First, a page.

For some dogs, an empty lap is an unacceptable waste of an opportunity to cuddle, no matter how small or large they are. So much so that many dog owners know that there is no point in sitting down on the couch with a bowl of popcorn or a laptop as it will swiftly be replaced by their pooch's tush. For some dog lovers, it is a comforting position while others feel squashed by their furry friend's weight. Either way, the behavior is very common and universally recognized as a form of affection. But what drives your cuddle buddy to want to be so close to you that he literally ends up laying on top of you?
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The Root of the Behavior
For starters, dogs are pack animals that descended from wolves who lay with their pack members for security and warmth. Though not exactly necessary for a domesticated dog's survival, the evolutionary self-preservation trait still lingers in our canine companions. Just like wolves, dogs are born into litters and thus that behavior is further reinforced from an early age. From the first days of their lives, puppies sleep in dog piles that provide them with all the comfort and security they need to grow up healthy and strong. Domesticated dogs might not have six or eight pet siblings to cuddle up against as they get older but they still have their two-legged pack members to lay up against. Since dogs consider their owners a part of their family and pack, they want to lay on top of them to show them that and to provide them with comfort and security as well as receive it in the process. Laying close to their owner is also their way of protecting what they love, even if there is no real threat or danger. This brings us to the second reason which is affection. Dogs will lay next to or on top of people they feel connected to or have a close bond with. Allowing your pooch to lay by your side or on your lap strengthens the bond you share and is considered a sign of affection.
For almost all dogs, having a person they love by their side is simply a pleasant experience that can calm them down, make them feel safe, and keeps them happy. In most cases, the owner feels the same way and enjoys the bonding experience as well. In short, in many cases, our furry buddies lay on top of us for the companionship and cuddles. All dogs, regardless of breed, show their affection in one way or another. However, there are certain breeds that are said to be more affectionate than the average dog and show it by wanting to be in your space as much as possible. Great Danes and Labrador Retrievers are great examples of super friendly, family dogs that love nothing more than to lay on their owners, despite their large size.
Encouraging the Behavior
If you don't like it when your dog gets up close and personal or his affection ends up cutting off your blood circulation in one of your limbs - feel free to move away or gently slide him off. Not immediately though, as that can be seen by him as rejection. To make sure your furry cuddle buddy feels reassured and loved, let him stay by your side or lay on you for at least a few minutes. This way he knows you are not rejecting him as a member of the pack but that you are simply changing your position and it happens to be further away from him.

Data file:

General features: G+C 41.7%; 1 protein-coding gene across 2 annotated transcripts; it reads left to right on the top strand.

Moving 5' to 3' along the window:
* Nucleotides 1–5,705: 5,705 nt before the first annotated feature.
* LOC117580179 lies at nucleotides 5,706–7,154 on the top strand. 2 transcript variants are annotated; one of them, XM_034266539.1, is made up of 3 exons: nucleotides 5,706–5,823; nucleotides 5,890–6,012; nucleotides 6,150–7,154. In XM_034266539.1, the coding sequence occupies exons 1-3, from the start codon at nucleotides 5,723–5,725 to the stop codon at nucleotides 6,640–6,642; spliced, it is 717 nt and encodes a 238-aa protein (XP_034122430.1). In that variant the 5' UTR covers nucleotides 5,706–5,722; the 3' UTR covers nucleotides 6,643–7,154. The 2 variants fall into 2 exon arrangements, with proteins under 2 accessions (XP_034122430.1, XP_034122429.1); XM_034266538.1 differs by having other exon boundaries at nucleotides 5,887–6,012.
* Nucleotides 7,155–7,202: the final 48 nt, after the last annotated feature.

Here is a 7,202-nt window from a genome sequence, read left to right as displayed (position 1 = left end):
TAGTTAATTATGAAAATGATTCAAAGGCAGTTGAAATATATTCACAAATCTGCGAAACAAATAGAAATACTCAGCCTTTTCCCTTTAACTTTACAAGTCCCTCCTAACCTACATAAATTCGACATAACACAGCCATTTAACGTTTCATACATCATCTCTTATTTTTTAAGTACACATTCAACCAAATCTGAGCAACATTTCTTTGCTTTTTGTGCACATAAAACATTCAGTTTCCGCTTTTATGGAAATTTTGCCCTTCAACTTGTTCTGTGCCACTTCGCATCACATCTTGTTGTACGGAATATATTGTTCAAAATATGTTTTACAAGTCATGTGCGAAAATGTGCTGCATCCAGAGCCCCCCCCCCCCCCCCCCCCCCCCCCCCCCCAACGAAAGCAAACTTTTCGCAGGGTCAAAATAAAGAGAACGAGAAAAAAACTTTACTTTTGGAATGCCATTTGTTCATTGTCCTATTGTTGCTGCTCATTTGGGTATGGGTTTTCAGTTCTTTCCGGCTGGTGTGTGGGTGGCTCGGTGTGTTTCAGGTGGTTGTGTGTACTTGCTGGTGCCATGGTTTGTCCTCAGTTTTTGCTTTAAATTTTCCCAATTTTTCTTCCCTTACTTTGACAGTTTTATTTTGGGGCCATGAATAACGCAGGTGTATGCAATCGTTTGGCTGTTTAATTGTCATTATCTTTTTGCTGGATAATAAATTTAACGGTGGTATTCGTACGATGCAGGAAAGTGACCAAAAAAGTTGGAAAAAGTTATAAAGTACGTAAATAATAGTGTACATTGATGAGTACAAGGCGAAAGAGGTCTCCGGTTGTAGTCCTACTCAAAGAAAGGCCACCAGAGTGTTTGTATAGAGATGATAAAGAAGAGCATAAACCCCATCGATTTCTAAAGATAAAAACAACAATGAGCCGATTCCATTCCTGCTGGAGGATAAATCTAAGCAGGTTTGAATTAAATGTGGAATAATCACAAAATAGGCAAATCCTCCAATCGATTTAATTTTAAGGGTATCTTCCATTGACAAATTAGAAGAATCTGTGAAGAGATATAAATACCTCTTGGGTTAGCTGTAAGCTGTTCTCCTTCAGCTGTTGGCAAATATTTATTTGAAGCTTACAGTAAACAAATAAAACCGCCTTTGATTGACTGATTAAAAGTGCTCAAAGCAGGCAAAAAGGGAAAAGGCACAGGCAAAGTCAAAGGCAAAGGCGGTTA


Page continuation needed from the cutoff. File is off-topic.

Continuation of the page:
On the other hand, if you enjoy your canine companion's presence and don't mind him laying on your legs or lap from time to time, there is no reason it should be discouraged. On the contrary, allowing him to be close to you will just make your bond so much stronger and provide both of you with some comfort and warmth. Most importantly, it should be mutual so as long as you don't mind the extra weight there is no harm in some furry cuddles. If your dog doesn't want to lay by your side or climb onto your lap, don't be offended! He might just not feel like it or be too hot to want to cuddle. Either way, don't force your dog to lay next to you if he doesn't want to.
Other Solutions and Considerations
How your dog lies on you can also reveal a lot about how he perceives your relationship. If you've established yourself as the leader of the pack then his wanting to be close to you is just a sign of affection and admiration. If your dog sets the rules in the house and doesn't listen to you when you tell him to stop doing something then most likely he thinks he's in charge. Laying on you in the latter case can be a display of dominance over you. If you feel that might be the case, don't allow him to get his way and shoo him off. In addition, if your dog misbehaves and doesn't listen to you consider getting some training support from a professional dog trainer. Though it might not seem serious at first, the dominating behavior can develop further and cause dangerous situations.
Dogs like laying on their owners in different ways and for different reasons. However, as long as both parties feel comfortable and happy in the cuddles there is no harm in allowing a dog lay by his pack leader. It can make both of you feel comforted, protected and loved.